BUYING a car is more than just handing over cash, it’s really all about buying a life style. Even people who don’t consider themselves car people want to spend their money wisely. We’ve all heard people say “I just want a vehicle that gets me from A to B” but that’s a load of old cobblers. Give them a chance to ride in a Roller or a Merc and they’d be dressed and ready quick as a flash. They will buy the best their budget stretch to because few of us would buy an Up! if we can afford a V8 Vantage. The same is true of SUVs. Most of our fraternity like a car, but have little interest in anything more than the price and the pretty things which come included.

I’ve often wondered what makes a boy buy an SUV. Surely a sexy sports wagon with AWD is more practical? One third of all vehicles sold are SUVs of one kind or another. Jeep Wranglers received a shameless plug from the UK’s Queer As Folk. I always thought the title was a play on Queer As F**k, but in fact is an old Welsh saying “there’s nowt so queer as folk”, meaning there is nothing as strange as people, and SUV buyers are a strange lot. Ask them why they bought their vehicle and I doubt they will be able to tell you.

We’ve driven many SUVs over the years and there is no doubt some drive better than others, especially on the road. This is my point: most SUVs will only ever be driven on the road. Can you picture most queens up to their navels in mud? Actually, so can I. Who doesn’t love a wet T-shirt?

Honda released their CRV with a petrol engine, but filling most tanks costs about the same as your first born, so a diesel sister has joined the family. The good thing about CRVs is they won’t scare a driver who is more used to a conventional car. The CRV drives like a car, albeit a higher, slightly bulkier one. I love Honda engines and their new diesels carry on that fine tradition. The petrol models cost from 27 grand but the diesels start at $38,000 and roll on to over $45,000. Is it worth the extra? Sure, if you just have to have a diesel. There is oodles of chug thanks to the masses of torque and the manual is delightful to use. The clutch has just the right amount of take-up and is easy to use for those who want a manual but don’t want ankles like mally-roots.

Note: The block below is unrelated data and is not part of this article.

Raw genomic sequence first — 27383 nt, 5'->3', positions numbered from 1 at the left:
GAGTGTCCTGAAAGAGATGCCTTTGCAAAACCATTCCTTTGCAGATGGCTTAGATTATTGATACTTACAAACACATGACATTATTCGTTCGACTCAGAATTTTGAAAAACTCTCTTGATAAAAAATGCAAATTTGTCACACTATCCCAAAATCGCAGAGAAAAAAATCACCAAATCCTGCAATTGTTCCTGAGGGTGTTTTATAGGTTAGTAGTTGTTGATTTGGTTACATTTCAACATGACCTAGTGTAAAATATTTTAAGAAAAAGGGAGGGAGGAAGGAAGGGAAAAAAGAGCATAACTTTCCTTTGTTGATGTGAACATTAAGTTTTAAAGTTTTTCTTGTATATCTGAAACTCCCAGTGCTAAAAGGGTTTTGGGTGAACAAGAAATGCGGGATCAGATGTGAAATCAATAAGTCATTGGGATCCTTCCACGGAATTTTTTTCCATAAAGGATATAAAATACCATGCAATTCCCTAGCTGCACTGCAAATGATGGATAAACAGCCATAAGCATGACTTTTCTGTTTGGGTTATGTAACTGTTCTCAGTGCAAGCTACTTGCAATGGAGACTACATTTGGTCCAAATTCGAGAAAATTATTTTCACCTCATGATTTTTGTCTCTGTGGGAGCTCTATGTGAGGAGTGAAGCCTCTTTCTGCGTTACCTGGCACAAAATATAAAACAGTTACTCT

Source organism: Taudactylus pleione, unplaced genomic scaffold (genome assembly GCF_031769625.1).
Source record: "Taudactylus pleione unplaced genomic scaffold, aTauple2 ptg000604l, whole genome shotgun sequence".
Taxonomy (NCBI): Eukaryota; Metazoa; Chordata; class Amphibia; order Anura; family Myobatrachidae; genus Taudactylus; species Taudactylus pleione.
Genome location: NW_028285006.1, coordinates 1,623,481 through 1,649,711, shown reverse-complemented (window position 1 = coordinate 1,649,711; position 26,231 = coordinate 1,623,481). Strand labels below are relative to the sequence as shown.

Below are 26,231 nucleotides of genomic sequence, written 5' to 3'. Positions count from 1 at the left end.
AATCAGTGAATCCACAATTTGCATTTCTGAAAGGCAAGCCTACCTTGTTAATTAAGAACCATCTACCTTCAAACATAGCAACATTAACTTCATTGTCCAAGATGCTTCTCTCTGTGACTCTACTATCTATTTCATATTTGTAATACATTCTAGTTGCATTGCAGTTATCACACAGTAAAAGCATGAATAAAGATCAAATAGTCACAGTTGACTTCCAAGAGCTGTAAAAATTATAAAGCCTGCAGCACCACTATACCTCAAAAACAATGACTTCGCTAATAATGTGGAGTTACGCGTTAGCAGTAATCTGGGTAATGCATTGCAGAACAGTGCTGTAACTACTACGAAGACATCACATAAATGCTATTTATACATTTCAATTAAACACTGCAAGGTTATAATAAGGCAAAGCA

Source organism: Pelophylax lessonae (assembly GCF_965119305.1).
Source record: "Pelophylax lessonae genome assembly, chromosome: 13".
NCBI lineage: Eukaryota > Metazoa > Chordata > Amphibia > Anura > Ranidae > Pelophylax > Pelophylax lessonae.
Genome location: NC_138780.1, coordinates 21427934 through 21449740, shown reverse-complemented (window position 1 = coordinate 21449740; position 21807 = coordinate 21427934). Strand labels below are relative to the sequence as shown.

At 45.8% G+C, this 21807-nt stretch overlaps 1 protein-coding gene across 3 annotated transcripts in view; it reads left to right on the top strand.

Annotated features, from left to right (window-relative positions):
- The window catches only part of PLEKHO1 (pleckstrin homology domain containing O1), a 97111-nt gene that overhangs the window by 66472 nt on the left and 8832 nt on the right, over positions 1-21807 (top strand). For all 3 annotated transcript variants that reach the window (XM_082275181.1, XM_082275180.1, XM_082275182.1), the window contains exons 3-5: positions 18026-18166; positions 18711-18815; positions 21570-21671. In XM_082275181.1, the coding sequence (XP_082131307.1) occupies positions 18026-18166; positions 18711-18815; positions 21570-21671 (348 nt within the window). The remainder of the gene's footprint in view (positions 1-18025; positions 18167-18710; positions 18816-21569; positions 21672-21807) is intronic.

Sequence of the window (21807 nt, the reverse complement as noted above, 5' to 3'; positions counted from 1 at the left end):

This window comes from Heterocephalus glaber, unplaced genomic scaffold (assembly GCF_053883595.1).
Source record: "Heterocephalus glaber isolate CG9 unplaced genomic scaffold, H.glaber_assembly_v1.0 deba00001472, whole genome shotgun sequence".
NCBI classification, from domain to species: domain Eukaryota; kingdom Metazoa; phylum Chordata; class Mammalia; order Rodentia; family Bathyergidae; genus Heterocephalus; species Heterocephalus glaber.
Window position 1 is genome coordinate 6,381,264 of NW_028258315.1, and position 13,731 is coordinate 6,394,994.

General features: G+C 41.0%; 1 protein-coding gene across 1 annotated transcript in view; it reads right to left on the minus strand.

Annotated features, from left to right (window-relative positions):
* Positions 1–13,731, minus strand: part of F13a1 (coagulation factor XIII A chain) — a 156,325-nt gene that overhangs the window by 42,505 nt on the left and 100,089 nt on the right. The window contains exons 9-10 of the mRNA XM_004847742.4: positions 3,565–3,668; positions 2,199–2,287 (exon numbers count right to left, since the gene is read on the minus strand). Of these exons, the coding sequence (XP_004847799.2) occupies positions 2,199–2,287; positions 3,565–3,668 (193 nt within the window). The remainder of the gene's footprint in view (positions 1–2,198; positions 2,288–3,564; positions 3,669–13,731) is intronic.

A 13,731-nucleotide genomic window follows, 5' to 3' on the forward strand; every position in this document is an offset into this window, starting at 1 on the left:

The diesel CRV is also stupidly economical at a claimed 5.9L/100km. Honda do a great engine so this isn’t really a shock.

The car is also comfortable to drive, as comfortable as a Honda Civic or Euro. However, it doesn’t exactly makde you feel special. It does what it does well. It’s comfy and fairly economical. There is bags of room with enough for a sensible sized lad to have a nap with the rear seats folded down. You can load the rear full to the brim making weekends away a doddle, even it you want to take the village bike with you.

A CRV is not a true 4WD, but rather an AWD. An AWD moves power to various wheels automatically and doesn’t have hi/low ranges, which is what allows 4WDs to scale very steep inclines as well as engine braking on downward treks. AWDs are also usually built on the same platform as similarly-sized sedans from the same car maker. Suspension and steering are carried over from the sedans making the AWD more like a high-set sportswagon, rather than an off-roading 4WD like a Land Rover.

Would I buy one? Yes, if I ever found myself in the market for a soft-roader. I’d only consider an AWD or 4WD SUV, though. Most car makers are bringing their SUVs out with only rear wheel or front wheel drive. I see no point to that at all and would simply buy a less expensive wagon were that the case.

Honda CRV price range: $38,290-$45,340

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